Food pantries can't rely on donations from people like Phil Christenson, because gardeners never know how much harvest will come up.
Excess rain leads pumpkins to rot when they can't absorb all the water. Too little rain means pumpkins shoot roots deep into the ground to find moisture.
In central Nebraska, the Platte River was at or near flood stage for close to two months, submerging crop fields near the river and damaging bridges and fences.
Persimmons are falling! Louise Briggs adopted out her persimmon tree this year. We make persimmon jam and panna cotta. And, the effects of wet summer weather.
Bloomberg News released a study showing crop insurance claims have jumped 48 percent, but analysts remind the season isn't over yet.
Last month was the wettest June since 1895, causing many fields to flood.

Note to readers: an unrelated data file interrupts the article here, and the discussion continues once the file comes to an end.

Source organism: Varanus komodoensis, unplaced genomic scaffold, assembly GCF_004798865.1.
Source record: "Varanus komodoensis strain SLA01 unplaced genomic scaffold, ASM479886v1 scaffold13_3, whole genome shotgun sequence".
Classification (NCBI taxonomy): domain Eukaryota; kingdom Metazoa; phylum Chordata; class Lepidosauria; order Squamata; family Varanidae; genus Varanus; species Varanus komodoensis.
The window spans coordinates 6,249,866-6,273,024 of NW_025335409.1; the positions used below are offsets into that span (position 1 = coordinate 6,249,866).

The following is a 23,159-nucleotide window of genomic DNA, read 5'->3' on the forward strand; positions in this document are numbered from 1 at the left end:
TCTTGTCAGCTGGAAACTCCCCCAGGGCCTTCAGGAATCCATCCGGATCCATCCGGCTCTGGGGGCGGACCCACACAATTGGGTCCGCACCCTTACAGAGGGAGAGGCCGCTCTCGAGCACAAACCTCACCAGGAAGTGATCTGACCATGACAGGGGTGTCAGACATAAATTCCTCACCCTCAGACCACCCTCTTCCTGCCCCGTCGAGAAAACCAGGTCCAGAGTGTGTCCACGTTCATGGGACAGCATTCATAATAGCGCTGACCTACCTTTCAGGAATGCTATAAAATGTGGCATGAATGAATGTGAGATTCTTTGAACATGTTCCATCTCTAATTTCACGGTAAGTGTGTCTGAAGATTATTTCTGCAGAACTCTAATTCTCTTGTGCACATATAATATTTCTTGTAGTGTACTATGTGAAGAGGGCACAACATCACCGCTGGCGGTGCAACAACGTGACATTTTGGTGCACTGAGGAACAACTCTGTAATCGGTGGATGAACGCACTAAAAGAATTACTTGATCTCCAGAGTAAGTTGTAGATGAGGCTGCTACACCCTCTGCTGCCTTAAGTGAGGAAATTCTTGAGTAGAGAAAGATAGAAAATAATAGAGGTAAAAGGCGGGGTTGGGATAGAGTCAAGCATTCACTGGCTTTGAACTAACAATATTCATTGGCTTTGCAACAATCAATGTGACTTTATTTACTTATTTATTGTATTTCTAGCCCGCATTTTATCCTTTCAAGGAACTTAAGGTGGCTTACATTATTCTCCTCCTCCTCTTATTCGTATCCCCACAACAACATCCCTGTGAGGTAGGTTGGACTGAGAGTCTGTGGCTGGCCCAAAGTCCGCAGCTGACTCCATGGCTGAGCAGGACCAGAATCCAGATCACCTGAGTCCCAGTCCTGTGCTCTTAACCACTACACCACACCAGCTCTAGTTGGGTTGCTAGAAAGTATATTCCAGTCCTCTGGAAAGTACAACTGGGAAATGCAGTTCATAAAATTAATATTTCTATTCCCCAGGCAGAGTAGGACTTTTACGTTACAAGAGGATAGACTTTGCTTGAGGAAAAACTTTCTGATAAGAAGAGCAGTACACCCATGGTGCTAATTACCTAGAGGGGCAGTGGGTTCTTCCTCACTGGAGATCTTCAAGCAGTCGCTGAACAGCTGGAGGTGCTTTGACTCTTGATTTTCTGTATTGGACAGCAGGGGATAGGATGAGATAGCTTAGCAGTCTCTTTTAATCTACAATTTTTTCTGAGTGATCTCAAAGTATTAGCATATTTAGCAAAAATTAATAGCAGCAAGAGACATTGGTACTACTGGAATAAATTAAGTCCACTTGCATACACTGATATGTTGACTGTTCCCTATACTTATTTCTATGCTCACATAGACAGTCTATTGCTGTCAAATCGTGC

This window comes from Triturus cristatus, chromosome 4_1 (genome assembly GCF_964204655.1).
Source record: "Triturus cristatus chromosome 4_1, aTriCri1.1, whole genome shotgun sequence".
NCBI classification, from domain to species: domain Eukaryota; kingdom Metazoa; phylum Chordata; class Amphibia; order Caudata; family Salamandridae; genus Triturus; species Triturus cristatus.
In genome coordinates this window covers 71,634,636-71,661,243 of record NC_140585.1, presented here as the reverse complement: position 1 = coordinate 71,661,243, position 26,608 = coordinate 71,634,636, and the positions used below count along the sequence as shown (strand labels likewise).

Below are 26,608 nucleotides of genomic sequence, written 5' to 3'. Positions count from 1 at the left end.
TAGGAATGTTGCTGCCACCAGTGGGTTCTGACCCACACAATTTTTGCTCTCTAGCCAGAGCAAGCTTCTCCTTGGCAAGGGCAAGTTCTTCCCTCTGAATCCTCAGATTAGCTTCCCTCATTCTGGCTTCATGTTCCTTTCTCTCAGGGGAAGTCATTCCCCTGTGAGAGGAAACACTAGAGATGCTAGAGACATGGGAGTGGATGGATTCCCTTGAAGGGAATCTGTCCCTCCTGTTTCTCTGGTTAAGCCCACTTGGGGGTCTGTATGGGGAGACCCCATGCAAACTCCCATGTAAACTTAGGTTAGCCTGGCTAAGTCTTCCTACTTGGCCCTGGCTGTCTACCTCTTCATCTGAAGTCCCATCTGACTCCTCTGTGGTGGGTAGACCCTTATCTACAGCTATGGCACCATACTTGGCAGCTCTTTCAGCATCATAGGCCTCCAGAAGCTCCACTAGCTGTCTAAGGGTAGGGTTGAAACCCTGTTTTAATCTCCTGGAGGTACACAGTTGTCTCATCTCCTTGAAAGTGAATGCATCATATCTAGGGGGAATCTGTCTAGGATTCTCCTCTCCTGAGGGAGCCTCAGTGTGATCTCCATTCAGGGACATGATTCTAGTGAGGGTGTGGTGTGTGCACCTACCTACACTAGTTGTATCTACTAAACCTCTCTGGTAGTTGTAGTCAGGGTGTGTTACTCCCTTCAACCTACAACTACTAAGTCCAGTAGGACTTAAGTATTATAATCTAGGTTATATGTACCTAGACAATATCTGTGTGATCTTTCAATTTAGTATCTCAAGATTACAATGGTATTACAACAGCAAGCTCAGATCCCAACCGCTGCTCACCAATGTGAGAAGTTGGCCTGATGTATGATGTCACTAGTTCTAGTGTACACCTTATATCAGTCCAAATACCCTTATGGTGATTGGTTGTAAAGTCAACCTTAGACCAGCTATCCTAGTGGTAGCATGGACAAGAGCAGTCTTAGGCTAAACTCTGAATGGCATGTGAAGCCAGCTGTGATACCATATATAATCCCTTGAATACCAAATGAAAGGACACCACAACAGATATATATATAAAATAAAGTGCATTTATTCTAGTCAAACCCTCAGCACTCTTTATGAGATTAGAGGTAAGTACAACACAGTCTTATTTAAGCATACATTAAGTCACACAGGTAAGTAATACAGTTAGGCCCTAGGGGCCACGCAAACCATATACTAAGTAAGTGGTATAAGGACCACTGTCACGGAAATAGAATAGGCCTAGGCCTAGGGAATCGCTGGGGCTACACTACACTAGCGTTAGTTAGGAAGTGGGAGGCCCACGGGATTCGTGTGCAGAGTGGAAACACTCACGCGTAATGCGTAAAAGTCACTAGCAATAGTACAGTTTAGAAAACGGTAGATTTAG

We look at the business relationships behind a local burger. No meat on our eggplant and cabbage tacos. And, is wet weather new normal for Midwestern summers?
This season's storms aren't a fluke. They're one consequence of a century long pattern in which the Midwest has gotten as much as two degrees warmer.
Purdue agronomy professor Robert Nielsen says historical data doesn’t show a strong correlation between planting dates and crop yields.
Farmers are hoping for a break in the rain so they can get this year’s crops in the ground and try to lock in good yields at harvest.
During last year's drought, farmers begged for rain. This spring, they wish it would stop.
With high seed and fertilizer prices, agriculture experts say there is little room for error when it comes to planting crops.
At this time last year, farmers in Indiana were already preparing and planting for the season because of record-breaking temperatures.
With the help of his elaborate rain barrel system, Steven Janowiecki can water his garden in five minutes flat.